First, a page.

Vector graphics are a method of communicating a series of shapes, coordinates, and paths to their rendering context. They are a set of instructions for how an image should be drawn. When that image is scaled up or down, the set of points and lines that the image represents are redrawn to scale. A smooth curve between two points will be redrawn just as smoothly at any size—similar to the way a CSS-defined border on an HTML element is redrawn as that element is scaled in the viewport.
Scalable Vector Graphics (SVG) is an XML-based markup language developed by the W3C. It is a vector image format designed for the modern web.
Even beyond the obvious appeal for designers and developers, SVG is also an incredibly powerful format in terms of the end user experience. The descriptive information contained within an SVG source is often highly compact compared to raster image formats' more prescriptive pixel-grid-based information, in the case of simple shapes—to oversimplify somewhat, the difference between telling the browser "draw a 1px red line between 1x1 and 1x5" and "1x1 is a red pixel. 1x2 is a red pixel. 1x3 is a red pixel. 1x4 is a red pixel. 1x5 is a red pixel." The flip side is that the descriptive nature of SVG requires more interpretation—more "thinking"—from the browser. For this reason, complex SVGs can be more taxing to render. In the same vein, a highly complex image could mean a verbose set of instructions, and a large transfer size.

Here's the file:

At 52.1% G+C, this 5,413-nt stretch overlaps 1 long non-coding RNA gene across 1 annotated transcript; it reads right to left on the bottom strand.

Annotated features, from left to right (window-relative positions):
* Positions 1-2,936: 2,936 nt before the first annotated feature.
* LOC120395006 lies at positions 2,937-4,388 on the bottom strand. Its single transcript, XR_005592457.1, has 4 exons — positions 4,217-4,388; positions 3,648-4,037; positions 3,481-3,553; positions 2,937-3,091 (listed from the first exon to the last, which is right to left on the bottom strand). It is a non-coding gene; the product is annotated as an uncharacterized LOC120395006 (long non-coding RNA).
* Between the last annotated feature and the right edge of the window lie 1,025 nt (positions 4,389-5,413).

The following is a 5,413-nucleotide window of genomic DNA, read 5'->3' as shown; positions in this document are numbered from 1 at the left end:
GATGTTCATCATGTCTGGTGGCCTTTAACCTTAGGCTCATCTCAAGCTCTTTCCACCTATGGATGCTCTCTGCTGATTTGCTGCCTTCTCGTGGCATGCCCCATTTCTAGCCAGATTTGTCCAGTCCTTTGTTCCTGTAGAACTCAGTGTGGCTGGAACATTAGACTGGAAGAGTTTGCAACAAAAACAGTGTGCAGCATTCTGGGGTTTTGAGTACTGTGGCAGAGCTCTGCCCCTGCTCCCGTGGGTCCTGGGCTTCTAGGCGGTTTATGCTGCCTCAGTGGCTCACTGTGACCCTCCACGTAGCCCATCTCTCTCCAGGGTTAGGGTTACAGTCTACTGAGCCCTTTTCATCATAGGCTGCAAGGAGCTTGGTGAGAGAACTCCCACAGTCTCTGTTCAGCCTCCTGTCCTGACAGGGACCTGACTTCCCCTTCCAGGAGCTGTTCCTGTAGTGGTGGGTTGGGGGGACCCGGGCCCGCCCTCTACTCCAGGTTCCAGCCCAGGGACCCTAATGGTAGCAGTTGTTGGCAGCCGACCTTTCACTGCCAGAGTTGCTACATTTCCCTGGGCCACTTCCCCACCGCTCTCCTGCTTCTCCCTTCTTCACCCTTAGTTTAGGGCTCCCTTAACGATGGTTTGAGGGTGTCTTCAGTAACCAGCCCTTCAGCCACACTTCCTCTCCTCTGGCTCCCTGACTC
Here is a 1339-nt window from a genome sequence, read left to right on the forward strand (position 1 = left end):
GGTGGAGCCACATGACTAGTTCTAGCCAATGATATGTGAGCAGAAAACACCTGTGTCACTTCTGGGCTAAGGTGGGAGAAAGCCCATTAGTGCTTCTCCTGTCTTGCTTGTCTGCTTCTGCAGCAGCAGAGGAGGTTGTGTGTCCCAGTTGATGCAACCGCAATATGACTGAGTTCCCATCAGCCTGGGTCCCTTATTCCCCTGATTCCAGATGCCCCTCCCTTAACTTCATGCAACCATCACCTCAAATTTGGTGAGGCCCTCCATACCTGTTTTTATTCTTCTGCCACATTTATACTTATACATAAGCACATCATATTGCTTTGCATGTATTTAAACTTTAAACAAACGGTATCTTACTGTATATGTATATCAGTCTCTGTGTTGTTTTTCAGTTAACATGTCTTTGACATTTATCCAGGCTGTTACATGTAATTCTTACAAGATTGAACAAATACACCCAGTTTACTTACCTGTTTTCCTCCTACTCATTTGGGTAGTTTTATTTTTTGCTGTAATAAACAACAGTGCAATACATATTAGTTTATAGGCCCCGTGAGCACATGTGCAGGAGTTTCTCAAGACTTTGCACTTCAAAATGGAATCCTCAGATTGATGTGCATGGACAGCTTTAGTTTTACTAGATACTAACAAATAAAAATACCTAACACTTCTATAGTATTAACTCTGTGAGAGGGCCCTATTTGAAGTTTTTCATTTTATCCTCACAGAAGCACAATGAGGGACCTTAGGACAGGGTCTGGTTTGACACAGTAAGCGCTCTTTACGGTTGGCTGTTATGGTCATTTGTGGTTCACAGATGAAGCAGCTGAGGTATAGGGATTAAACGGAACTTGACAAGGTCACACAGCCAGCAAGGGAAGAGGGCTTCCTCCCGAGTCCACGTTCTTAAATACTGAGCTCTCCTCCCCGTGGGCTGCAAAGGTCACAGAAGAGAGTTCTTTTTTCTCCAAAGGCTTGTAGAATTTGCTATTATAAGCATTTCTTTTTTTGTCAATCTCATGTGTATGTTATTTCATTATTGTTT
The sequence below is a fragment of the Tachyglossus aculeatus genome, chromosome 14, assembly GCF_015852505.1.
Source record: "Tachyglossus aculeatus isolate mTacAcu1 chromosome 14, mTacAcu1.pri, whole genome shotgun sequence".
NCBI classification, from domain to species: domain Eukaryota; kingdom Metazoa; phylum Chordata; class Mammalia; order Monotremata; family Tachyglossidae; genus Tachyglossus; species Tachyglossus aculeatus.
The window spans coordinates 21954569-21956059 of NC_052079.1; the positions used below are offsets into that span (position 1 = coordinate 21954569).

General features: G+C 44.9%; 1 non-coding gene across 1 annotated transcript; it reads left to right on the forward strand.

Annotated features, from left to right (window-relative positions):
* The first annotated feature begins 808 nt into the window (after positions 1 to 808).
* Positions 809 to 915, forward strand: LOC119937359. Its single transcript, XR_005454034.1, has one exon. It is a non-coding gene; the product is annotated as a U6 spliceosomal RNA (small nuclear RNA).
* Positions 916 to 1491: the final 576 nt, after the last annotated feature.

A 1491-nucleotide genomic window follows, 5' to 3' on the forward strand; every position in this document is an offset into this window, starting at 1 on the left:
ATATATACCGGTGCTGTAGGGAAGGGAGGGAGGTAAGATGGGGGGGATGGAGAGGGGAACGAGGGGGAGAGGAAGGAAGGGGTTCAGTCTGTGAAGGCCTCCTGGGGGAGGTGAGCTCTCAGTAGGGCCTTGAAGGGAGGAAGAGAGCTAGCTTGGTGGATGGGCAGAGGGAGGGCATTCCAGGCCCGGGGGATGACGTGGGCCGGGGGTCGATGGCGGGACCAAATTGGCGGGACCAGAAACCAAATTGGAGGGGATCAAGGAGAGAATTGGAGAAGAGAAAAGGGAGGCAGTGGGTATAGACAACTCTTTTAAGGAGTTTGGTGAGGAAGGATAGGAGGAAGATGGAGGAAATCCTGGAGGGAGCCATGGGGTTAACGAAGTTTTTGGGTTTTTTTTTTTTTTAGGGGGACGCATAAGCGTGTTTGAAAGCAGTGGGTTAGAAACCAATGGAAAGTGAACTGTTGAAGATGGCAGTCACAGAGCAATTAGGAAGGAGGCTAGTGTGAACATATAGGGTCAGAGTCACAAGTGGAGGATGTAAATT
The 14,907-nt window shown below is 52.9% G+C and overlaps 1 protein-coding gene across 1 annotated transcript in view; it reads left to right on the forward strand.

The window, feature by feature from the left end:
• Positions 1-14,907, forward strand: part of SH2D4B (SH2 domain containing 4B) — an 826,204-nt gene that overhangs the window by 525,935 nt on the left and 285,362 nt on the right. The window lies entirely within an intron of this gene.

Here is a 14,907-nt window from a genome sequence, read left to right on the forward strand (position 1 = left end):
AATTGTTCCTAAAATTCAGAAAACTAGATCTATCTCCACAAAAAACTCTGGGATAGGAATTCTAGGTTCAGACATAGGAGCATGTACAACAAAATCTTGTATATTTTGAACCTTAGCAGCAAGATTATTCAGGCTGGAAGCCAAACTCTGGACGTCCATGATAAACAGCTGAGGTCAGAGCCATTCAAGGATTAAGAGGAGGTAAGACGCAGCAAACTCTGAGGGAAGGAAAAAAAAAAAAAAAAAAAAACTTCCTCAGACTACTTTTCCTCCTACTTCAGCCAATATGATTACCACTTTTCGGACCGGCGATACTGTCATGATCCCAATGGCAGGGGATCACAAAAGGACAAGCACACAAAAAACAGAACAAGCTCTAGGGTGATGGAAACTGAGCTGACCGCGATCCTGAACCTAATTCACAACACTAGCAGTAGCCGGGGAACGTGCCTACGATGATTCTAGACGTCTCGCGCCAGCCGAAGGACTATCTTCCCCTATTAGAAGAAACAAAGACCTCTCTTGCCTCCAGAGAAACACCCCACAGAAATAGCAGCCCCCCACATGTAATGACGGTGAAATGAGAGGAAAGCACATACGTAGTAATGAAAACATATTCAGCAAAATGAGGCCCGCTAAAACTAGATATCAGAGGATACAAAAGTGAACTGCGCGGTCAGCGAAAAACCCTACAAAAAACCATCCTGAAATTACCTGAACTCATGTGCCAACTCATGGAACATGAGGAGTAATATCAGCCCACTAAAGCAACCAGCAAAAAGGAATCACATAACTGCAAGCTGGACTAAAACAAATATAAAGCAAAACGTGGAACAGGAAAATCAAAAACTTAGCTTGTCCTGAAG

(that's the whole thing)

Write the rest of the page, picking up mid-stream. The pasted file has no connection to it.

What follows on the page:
It may take a little trial and error before you're able to instantly recognize an image source candidate as better served by SVG rather than a conventional raster format. There are a few guidelines, though: interface elements like icons are almost always well served by SVG. Artwork with sharp lines, solid colors, and clearly-defined shapes will likely be a strong candidate for SVG.
SVG is a huge topic: an entire markup language made to coexist alongside HTML, with unique styling options and capabilities. For a more detailed introduction to SVG see the MDN SVG tutorial.